Ethereum Constantinople Hard Fork

The long-awaited Ethereum Constantinople hard fork is facing delay after finding a critical vulnerability in one of the planned changes. ChainSecurity, a smart contract audit firm, flagged on Tuesday about the vulnerability. The firm noted that if the Ethereum Improvement Proposal (EIP) 1283 is implemented then the attackers will likely find a loophole in the code for siphoning off user funds.

All the developers and stakeholders involved in the Ethereum (ETH) Constantinople hard fork agreed to delay the upgrade temporarily. In the meantime, they will assess the concerned issue.

Some of the participants in the call who called off the Constantinople upgrade of Ethereum included:

  • Vitalik Buterin (the famous creator of Ethereum)
  • Hudson Jameson (developer)
  • Nick Johnson (developer)
  • Evan Van Ness (developer)
  • Afri Schoedon (the Parity release manager)

Reports say the new date for the Ethereum Constantinople hard fork will be decided on Friday during another Ethereum dev call.

Ethereum Constantinople Hard Fork

How did they reach the Decision of Delaying the Ethereum Constantinople Hard Fork?

Core developers of the project reached the conclusion of delaying the long-awaited network upgrade after they discussed the vulnerability online. They acknowledged the fact that the concerned bug would need significantly good amount of time in fixing. As the time needed for fixing the time would easily cross the designated execution time of the hard fork (January 17, 2019, 04:00 UTC), the core developers decided to temporarily stop the hard fork for now.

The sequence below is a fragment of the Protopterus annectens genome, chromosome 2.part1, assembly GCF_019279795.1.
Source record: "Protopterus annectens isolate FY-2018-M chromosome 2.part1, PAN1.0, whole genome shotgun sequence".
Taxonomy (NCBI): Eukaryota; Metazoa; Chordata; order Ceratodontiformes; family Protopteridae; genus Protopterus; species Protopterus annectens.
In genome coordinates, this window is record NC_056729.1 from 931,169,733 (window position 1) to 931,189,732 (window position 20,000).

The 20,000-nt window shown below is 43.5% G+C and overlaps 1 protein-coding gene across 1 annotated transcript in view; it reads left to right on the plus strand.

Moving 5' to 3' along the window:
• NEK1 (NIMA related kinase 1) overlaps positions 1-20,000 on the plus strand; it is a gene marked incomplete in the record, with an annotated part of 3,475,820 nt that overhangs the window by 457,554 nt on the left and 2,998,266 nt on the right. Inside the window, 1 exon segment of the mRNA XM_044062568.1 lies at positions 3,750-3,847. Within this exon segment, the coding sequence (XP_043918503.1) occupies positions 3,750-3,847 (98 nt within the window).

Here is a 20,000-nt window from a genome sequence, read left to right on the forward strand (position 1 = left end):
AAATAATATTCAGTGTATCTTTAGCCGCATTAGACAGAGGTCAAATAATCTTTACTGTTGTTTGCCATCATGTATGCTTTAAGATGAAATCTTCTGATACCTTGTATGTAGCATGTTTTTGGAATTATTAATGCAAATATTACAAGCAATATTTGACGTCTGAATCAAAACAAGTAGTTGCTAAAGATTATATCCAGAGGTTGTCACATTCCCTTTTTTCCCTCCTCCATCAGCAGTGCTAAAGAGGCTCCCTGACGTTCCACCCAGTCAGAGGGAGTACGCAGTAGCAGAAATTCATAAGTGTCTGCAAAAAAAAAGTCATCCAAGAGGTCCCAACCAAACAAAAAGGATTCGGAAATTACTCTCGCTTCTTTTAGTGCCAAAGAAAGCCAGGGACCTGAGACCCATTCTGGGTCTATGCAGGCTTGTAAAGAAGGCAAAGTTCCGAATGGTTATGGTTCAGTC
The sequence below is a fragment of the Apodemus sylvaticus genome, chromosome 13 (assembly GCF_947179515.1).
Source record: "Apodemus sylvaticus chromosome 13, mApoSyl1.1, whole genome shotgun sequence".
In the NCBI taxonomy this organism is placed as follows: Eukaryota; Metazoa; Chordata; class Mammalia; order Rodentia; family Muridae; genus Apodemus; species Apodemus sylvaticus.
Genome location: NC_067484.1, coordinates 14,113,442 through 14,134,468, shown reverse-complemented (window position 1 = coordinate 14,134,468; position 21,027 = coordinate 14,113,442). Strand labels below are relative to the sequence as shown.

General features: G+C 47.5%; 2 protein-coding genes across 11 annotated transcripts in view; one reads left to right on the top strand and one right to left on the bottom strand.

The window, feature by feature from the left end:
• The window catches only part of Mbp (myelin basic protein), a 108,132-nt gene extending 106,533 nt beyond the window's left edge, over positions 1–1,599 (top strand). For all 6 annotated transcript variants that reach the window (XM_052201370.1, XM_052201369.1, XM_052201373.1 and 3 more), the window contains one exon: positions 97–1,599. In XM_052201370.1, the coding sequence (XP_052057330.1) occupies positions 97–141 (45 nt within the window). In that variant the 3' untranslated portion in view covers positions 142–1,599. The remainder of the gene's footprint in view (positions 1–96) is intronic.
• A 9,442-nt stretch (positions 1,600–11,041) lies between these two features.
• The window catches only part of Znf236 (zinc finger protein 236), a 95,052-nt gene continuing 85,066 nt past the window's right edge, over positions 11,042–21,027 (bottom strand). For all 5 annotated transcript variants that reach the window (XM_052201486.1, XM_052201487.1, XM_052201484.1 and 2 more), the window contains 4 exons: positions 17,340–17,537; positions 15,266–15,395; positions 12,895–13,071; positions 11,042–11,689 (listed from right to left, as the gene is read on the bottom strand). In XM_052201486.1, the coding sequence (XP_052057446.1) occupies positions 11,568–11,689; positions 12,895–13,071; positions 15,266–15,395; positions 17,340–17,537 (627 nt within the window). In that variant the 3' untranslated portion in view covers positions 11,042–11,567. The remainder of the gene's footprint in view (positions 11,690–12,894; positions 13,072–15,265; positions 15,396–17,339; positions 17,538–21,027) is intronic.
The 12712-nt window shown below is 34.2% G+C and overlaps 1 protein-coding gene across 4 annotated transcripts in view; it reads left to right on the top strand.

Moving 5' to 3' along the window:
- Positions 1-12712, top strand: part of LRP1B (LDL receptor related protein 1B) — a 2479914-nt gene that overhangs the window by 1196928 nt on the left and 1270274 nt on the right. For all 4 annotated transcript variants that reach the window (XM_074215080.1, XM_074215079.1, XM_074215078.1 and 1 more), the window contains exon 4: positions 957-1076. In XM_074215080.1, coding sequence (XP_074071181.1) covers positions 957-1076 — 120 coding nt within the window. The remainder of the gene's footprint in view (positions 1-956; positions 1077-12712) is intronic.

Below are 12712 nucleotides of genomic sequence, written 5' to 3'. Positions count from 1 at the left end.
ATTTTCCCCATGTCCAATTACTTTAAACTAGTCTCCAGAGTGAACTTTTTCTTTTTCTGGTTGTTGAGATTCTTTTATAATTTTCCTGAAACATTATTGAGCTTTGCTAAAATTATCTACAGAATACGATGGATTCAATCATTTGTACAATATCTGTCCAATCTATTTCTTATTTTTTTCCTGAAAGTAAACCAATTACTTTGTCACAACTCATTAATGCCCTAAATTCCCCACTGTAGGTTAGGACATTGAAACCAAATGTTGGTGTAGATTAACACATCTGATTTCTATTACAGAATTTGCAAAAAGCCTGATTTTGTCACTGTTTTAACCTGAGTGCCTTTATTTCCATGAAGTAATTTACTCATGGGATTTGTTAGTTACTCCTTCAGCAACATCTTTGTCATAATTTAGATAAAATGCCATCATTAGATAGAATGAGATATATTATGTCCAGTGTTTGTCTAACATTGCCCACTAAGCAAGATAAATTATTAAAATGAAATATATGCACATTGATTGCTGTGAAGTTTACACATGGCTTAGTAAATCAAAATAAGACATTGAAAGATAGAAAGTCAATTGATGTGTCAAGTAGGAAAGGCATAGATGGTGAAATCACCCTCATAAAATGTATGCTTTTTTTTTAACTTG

What was the Vulnerability that Abandoned the Ethereum Constantinople Upgrade?

Amberdata blockchain analytics firm’s CTO Joanes Espanol said that the reentrancy attack vulnerability allows attackers in reentering the same function repeatedly without having the need to update the user about the current state of affairs. Therefore, an attacker can withdraw funds forever. He went on to explain:

“Imagine that my contract has a function which makes a call to another contract… If I’m a hacker and I’m able to trigger function a while the previous function was still executing, I might be able to withdraw funds.”


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